Again, don’t forget to add the declaration of this method to the class .h file. This code first gets the rectangle associated with the window we want to move (in this example the window is our program’s main dialog). It then gets the mouse cursor position, and stores the x and y values in two member variables, cx and cy. Declare two variables in your class .h file that look like this:

int cx;
int cy;

Now that we have that method taken care of, and the mouse coordinate member variables are in place, we can add the OnMoving() method:

BOOL CPaperplusDlg::OnMoving(CWnd* wnd, LPRECT rect)
{
    POINT cur_pos;
    RECT wa;
    GetCursorPos(&cur_pos);
    OffsetRect(rect, cur_pos.x - (rect->left + cx),
               cur_pos.y - (rect->top + cy));
    SystemParametersInfo(SPI_GETWORKAREA, 0, &wa, 0);

    if(isClose(rect->left, wa.left))
        OffsetRect( rect, wa.left - rect->left, 0 );
    else if(isClose(wa.right, rect->right))
        OffsetRect( rect, wa.right - rect->right, 0 );

    if(isClose(rect->top, wa.top))
        OffsetRect(rect, 0, wa.top - rect->top);
    else if(isClose(wa.bottom, rect->bottom))
        OffsetRect(rect, 0, wa.bottom - rect->bottom);

    return TRUE;
}

Before we discuss the previous block of code, there is one point of confusion that should be cleared up. You may have noticed that we removed the values "cx" and "cy" in the OnEnterSizeMove() method and are adding them back in this method. Clearly this seems like a wasted effort, right? Wrong! These calculations are necessary to "un-snap" the window from the edge of the screen. If you play around with the code by commenting out the first OffsetRect() call above, you will notice that the window does some strange stuff.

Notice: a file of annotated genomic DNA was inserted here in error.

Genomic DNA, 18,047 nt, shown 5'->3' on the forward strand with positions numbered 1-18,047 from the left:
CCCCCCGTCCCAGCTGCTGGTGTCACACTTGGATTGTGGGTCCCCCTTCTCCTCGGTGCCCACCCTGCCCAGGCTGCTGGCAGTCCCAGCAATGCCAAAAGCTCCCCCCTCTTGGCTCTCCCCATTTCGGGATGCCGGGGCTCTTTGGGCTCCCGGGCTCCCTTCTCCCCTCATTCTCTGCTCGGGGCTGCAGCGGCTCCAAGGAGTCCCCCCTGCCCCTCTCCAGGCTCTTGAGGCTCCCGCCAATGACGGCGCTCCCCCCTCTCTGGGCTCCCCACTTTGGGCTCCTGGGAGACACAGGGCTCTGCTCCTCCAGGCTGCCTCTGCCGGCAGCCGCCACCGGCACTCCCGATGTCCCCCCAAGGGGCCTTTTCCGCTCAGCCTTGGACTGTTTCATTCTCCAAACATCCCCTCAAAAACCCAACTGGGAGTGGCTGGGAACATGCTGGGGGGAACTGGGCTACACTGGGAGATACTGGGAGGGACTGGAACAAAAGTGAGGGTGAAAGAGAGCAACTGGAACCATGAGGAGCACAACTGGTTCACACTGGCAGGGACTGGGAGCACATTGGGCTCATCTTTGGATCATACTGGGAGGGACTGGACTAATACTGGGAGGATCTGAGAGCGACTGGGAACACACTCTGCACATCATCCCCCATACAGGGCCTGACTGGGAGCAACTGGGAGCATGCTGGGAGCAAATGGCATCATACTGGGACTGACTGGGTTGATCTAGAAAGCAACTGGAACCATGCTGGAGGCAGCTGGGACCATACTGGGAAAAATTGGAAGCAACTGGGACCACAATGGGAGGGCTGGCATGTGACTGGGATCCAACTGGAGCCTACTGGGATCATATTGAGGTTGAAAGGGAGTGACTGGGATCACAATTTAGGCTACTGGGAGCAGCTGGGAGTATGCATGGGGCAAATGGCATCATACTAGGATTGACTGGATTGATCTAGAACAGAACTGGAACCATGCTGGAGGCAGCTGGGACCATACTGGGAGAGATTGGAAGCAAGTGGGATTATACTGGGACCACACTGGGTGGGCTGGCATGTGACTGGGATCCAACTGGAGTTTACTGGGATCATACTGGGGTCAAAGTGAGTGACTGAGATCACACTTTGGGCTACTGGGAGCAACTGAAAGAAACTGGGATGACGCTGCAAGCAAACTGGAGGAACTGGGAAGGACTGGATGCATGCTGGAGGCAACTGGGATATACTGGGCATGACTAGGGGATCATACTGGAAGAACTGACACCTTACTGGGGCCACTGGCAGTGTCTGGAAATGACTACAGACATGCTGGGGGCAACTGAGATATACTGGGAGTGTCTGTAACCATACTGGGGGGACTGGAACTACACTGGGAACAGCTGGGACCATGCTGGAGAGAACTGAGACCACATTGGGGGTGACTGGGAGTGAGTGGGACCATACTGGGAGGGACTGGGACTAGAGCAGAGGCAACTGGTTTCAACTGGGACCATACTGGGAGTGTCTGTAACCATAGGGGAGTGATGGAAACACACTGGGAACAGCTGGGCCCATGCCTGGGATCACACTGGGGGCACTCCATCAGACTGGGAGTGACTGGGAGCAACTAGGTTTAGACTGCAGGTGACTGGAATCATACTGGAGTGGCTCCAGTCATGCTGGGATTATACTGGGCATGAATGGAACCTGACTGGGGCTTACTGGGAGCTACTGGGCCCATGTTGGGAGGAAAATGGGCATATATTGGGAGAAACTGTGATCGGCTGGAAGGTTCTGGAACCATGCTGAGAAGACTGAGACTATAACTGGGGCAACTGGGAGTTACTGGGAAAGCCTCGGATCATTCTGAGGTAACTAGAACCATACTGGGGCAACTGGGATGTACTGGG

Testing the Window’s Location

The OnMoving() block of code is a bit more involved. We are getting the cursor position again (as we move the window), and are offsetting the main dialog rectangle appropriately. We then get the rectangle of the "work area" (using the SystemParametersInfo() call), which basically retrieves the rectangle that is defined by the screen edges (and the start bar edge). We then call a method that we have yet to write, isClose(), which basically just tests to see if we’ve gotten close enough to snap to the edge of the screen. Let’s now take a look at that method:

BOOL CPaperplusDlg::isClose(int a, int b)
{
    return abs(a-b) < m_SnapWidth;
}

This method is very simple. All it does is return whether or not the difference in the passed parameters is less than the width that we want to snap by. As you can see in the code example above, I use a variable in my Paper Plus program that allows the user to set that snap distance: m_SnapWidth. But any value can be used here (so you can hard-wire a value in, without allowing the user a choice of a snap distance).

Now you’re done! That wasn’t too bad, was it? Just make sure you have all the function declarations in place, and you should be set to go. Test out the snapping, and see how well it works.